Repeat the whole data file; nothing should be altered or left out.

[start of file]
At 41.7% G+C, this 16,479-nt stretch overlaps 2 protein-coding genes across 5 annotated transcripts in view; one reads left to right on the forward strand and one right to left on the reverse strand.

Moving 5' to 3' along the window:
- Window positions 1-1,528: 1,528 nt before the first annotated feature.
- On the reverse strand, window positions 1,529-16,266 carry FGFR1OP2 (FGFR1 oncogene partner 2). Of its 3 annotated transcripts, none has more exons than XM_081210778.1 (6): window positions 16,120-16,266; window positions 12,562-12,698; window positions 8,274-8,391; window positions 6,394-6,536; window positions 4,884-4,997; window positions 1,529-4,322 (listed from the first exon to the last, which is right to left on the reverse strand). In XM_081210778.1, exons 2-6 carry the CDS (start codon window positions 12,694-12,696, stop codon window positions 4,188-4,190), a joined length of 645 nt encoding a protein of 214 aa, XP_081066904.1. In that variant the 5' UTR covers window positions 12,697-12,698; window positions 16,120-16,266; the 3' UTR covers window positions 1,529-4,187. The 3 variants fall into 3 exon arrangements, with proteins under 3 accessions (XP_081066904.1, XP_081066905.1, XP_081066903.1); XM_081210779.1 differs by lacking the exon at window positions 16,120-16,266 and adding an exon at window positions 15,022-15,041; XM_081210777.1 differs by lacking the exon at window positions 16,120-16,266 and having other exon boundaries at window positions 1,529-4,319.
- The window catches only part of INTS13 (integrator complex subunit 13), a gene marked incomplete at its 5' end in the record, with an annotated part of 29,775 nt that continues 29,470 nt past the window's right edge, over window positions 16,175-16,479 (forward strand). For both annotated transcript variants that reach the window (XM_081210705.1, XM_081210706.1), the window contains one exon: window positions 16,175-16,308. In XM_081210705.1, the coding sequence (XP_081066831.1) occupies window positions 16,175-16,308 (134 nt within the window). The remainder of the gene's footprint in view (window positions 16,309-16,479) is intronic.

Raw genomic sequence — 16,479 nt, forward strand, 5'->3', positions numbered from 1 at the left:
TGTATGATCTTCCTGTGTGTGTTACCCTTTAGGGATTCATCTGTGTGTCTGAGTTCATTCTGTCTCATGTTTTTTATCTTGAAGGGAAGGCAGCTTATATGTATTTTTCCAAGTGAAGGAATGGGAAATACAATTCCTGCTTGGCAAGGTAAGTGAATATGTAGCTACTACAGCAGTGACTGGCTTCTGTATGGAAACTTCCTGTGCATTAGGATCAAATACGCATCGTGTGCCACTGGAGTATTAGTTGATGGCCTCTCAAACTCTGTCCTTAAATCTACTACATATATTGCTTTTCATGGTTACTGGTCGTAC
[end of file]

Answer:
At 41.7% G+C, this 16,479-nt stretch overlaps 2 protein-coding genes across 5 annotated transcripts in view; one reads left to right on the forward strand and one right to left on the reverse strand.

Moving 5' to 3' along the window:
- Window positions 1-1,528: 1,528 nt before the first annotated feature.
- On the reverse strand, window positions 1,529-16,266 carry FGFR1OP2 (FGFR1 oncogene partner 2). Of its 3 annotated transcripts, none has more exons than XM_081210778.1 (6): window positions 16,120-16,266; window positions 12,562-12,698; window positions 8,274-8,391; window positions 6,394-6,536; window positions 4,884-4,997; window positions 1,529-4,322 (listed from the first exon to the last, which is right to left on the reverse strand). In XM_081210778.1, exons 2-6 carry the CDS (start codon window positions 12,694-12,696, stop codon window positions 4,188-4,190), a joined length of 645 nt encoding a protein of 214 aa, XP_081066904.1. In that variant the 5' UTR covers window positions 12,697-12,698; window positions 16,120-16,266; the 3' UTR covers window positions 1,529-4,187. The 3 variants fall into 3 exon arrangements, with proteins under 3 accessions (XP_081066904.1, XP_081066905.1, XP_081066903.1); XM_081210779.1 differs by lacking the exon at window positions 16,120-16,266 and adding an exon at window positions 15,022-15,041; XM_081210777.1 differs by lacking the exon at window positions 16,120-16,266 and having other exon boundaries at window positions 1,529-4,319.
- The window catches only part of INTS13 (integrator complex subunit 13), a gene marked incomplete at its 5' end in the record, with an annotated part of 29,775 nt that continues 29,470 nt past the window's right edge, over window positions 16,175-16,479 (forward strand). For both annotated transcript variants that reach the window (XM_081210705.1, XM_081210706.1), the window contains one exon: window positions 16,175-16,308. In XM_081210705.1, the coding sequence (XP_081066831.1) occupies window positions 16,175-16,308 (134 nt within the window). The remainder of the gene's footprint in view (window positions 16,309-16,479) is intronic.

Raw genomic sequence — 16,479 nt, forward strand, 5'->3', positions numbered from 1 at the left:
TGTATGATCTTCCTGTGTGTGTTACCCTTTAGGGATTCATCTGTGTGTCTGAGTTCATTCTGTCTCATGTTTTTTATCTTGAAGGGAAGGCAGCTTATATGTATTTTTCCAAGTGAAGGAATGGGAAATACAATTCCTGCTTGGCAAGGTAAGTGAATATGTAGCTACTACAGCAGTGACTGGCTTCTGTATGGAAACTTCCTGTGCATTAGGATCAAATACGCATCGTGTGCCACTGGAGTATTAGTTGATGGCCTCTCAAACTCTGTCCTTAAATCTACTACATATATTGCTTTTCATGGTTACTGGTCGTAC